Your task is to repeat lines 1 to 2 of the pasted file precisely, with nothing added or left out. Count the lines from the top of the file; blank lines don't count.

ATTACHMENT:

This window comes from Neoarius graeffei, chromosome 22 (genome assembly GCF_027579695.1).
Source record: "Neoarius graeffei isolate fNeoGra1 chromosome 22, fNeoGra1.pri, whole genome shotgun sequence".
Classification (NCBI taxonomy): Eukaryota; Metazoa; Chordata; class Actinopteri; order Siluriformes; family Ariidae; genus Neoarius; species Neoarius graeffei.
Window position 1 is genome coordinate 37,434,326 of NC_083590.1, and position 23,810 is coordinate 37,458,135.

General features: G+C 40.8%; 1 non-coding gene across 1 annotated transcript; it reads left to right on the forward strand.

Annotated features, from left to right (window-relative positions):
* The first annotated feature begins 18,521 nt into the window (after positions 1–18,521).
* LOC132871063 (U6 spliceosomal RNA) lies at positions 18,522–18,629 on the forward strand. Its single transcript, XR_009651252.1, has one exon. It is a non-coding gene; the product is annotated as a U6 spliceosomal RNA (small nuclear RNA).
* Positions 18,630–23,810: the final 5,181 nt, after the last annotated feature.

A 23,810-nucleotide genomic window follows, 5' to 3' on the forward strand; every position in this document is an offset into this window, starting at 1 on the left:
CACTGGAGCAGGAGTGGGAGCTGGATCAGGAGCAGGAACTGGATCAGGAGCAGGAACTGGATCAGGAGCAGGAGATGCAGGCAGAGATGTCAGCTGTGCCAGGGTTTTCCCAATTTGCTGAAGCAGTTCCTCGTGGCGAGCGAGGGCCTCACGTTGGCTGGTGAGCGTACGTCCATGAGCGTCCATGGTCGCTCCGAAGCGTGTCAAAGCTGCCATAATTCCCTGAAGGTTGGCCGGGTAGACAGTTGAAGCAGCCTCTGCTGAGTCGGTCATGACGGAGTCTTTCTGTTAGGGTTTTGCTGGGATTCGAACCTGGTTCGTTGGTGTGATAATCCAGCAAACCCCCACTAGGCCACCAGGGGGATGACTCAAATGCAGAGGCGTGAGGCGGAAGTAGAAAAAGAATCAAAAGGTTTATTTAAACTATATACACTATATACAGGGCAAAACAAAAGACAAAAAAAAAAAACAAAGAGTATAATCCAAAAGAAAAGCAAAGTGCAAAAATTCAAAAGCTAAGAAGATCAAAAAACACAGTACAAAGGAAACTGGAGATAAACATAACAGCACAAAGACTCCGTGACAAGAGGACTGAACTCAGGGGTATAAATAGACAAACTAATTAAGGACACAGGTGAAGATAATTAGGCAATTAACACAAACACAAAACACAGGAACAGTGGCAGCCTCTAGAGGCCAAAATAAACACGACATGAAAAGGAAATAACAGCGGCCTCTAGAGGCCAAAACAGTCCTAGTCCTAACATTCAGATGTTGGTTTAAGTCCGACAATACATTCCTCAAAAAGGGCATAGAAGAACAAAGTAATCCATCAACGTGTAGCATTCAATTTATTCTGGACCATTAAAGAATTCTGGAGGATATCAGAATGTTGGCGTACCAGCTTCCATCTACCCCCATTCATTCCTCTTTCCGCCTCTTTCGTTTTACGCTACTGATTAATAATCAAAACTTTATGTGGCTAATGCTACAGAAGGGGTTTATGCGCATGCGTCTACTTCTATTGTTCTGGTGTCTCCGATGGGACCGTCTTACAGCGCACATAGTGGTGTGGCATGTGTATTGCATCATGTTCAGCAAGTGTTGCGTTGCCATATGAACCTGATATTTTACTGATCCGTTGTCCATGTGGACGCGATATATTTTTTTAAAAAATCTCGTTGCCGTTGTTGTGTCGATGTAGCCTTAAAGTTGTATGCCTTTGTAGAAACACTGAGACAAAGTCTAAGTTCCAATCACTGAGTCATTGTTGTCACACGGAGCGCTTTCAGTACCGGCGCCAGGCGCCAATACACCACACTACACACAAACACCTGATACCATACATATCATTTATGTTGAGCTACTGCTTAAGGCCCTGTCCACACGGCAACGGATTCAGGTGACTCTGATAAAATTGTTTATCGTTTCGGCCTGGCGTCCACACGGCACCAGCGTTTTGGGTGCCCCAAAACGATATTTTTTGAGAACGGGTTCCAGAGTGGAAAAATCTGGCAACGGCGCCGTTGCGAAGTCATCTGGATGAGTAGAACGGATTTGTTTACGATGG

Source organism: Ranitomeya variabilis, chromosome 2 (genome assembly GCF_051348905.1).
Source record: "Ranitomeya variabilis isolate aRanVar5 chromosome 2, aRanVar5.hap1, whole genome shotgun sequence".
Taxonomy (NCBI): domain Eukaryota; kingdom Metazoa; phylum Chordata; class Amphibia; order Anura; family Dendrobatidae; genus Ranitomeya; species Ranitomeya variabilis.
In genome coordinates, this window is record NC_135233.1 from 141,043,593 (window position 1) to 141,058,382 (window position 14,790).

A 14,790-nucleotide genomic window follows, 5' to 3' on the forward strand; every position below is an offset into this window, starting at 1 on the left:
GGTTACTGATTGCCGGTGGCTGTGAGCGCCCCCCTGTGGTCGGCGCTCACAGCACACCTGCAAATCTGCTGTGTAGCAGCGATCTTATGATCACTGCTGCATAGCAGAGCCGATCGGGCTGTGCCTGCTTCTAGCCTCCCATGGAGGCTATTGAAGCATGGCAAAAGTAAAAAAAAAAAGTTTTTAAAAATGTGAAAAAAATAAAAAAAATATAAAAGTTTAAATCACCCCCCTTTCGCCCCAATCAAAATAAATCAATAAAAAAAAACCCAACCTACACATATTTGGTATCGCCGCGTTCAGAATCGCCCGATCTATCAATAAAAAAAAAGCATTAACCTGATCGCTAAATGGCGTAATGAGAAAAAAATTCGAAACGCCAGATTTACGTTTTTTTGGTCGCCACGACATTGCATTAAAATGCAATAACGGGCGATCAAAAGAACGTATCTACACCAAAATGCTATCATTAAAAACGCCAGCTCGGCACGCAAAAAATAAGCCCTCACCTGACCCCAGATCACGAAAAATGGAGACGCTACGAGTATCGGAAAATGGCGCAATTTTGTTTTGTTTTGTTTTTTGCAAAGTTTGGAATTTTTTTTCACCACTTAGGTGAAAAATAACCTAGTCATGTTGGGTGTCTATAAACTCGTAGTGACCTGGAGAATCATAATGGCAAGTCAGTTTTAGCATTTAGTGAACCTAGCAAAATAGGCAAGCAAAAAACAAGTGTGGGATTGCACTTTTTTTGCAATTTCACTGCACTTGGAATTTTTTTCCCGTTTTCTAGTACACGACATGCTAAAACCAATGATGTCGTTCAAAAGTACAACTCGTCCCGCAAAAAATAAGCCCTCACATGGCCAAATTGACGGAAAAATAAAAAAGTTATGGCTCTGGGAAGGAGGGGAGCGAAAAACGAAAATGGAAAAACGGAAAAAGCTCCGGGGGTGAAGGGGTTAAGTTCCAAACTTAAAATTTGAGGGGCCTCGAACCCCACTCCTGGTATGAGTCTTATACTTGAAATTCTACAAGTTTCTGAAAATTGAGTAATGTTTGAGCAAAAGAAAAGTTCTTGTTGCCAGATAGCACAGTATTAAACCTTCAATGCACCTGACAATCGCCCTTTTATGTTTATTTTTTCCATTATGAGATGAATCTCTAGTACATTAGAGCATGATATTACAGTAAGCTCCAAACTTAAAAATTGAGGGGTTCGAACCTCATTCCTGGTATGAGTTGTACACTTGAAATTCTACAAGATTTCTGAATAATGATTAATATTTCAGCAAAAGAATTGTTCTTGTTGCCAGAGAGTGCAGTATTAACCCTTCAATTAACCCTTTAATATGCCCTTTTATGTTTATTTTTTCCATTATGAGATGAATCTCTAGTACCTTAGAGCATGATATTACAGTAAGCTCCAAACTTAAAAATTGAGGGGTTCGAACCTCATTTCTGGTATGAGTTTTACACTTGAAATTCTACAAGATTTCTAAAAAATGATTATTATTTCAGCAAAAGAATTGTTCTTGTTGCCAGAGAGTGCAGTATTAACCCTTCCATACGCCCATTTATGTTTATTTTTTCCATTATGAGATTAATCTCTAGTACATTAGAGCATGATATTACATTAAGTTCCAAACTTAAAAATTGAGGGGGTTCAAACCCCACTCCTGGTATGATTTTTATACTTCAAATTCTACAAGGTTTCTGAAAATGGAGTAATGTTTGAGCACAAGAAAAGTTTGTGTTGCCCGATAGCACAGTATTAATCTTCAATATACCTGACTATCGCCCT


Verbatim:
This window comes from Neoarius graeffei, chromosome 22 (genome assembly GCF_027579695.1).
Source record: "Neoarius graeffei isolate fNeoGra1 chromosome 22, fNeoGra1.pri, whole genome shotgun sequence".